Who'll stop the reign?
Our dogs are often as fat as we are, according to the Association for Pet Obesity Prevention. Family cats can look like furry ottomans. At Tufts University, they've set up an obesity clinic at the vet school.
Tribune softball rankings as of March 4:
It’s time to discover an old product that is inexpensive, versatile, and effective.
Mesa chef Taylor Blackburn examined soil and watched a watering system put in place on his new garden bed early Monday evening.
Mesa residents looking for a way to get rid of old cans of paint, batteries, pesticides, electronics, tires and prescription drugs are invited to bring these and other household hazardous waste materials to the next city-sponsored collection 8 a.m. to noon on Saturday, Feb. 9 at the East Mesa Service Center, 6935 E. Decatur St. (east of Power Road, north of University).
Mesa residents looking for a way to get rid of old cans of paint, batteries, pesticides, electronics, tires and prescription drugs are invited to bring these and other household hazardous waste materials to the next city-sponsored collection 8 a.m. to noon on Saturday, Feb. 9 at the East Mesa Service Center, 6935 E. Decatur St., east of Power Road, north of University Drive.
WASHINGTON (AP) — As 21st century technology strains to become ever faster, cleaner and cheaper, an invention from more than 200 years ago keeps holding it back. It's why electric cars aren't clogging the roads and why Boeing's new ultra-efficient 787 Dreamliners aren't flying high.
In this undated photo provided by the University of Texas at Austin, John Goodenough, godfather of the lithium ion battery, poses for photos with one of his devices. Goodenough, 90, is the man responsible for the 1979 breakthrough that led to the first commercial lithium ion battery in 1991. He will receive the National Medal of Science at the White House next month. (AP Photo/University of Texas at Austin)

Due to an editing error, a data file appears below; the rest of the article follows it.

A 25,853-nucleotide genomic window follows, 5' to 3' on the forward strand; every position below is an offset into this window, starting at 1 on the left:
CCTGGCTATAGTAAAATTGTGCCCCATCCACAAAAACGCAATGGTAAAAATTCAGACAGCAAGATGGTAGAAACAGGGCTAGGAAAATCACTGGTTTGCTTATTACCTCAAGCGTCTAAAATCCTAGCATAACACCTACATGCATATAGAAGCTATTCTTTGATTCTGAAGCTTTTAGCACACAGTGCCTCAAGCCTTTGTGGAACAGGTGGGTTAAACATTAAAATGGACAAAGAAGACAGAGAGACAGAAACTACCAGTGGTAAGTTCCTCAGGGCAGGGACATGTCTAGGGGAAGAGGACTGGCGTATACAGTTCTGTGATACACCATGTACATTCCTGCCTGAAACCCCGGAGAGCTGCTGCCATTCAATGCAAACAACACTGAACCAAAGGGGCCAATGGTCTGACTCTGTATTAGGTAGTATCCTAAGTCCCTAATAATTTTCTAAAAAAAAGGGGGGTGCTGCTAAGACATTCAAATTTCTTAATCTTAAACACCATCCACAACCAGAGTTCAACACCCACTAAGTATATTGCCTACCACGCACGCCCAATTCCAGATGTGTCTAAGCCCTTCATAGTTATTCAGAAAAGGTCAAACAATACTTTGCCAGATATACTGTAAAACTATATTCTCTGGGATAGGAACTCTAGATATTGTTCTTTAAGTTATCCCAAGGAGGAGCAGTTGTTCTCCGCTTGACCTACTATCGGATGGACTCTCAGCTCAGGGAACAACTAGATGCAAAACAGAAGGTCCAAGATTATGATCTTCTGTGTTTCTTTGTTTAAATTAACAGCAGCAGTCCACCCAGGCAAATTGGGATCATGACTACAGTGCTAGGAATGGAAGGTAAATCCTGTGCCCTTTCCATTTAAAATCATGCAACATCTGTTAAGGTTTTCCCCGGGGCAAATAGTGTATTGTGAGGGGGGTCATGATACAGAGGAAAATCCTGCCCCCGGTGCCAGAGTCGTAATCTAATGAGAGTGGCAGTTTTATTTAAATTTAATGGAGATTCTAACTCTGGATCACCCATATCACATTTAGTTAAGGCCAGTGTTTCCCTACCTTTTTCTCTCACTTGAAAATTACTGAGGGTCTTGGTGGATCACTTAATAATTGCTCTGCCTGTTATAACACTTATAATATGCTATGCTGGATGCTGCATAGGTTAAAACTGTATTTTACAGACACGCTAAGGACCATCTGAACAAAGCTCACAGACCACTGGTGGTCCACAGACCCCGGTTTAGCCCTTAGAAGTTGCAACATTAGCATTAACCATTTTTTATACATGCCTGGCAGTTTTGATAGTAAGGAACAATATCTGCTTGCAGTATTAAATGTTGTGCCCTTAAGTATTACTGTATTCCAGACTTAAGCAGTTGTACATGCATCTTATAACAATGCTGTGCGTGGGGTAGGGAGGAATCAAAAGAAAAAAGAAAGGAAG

FILE - In a Sept. 1, 1966 file photo, a model looks at the Sinclair Micro vision set, a pocket size television set designed by Clive Sinclair that can go anywhere and claims to be the world's smallest TV, at Earls Court, London. The rectangular face plate of the cathode tube has a diagonal measurement of two inches. It’s been nearly a quarter of a century since the last big jump in battery technology, which led to the lithium ion. As 21st century technology strains to be ever faster, cleaner and cheaper, the battery, an invention from more than 200 years ago keeps holding it back. (AP Photo, File)
In this January 14, 2011 photo provided by the Argonne National Laboratory, process engineer Bryant Polzin fills an 18650 lithium-ion battery cell with electrolyte using semi-automated equipment at Argonne's Cell Fabrication Facility in Lemont, Ill. It’s been nearly a quarter of a century since the last big jump in battery technology, which led to the lithium ion. To make the next breakthrough in battery technology, researchers have to master complex chemistry, expensive manufacturing, detailed engineering, a variety of different materials, lengthy testing, stringent safety standards, and giant cost problems. (AP Photo/Argonne National Laboratory)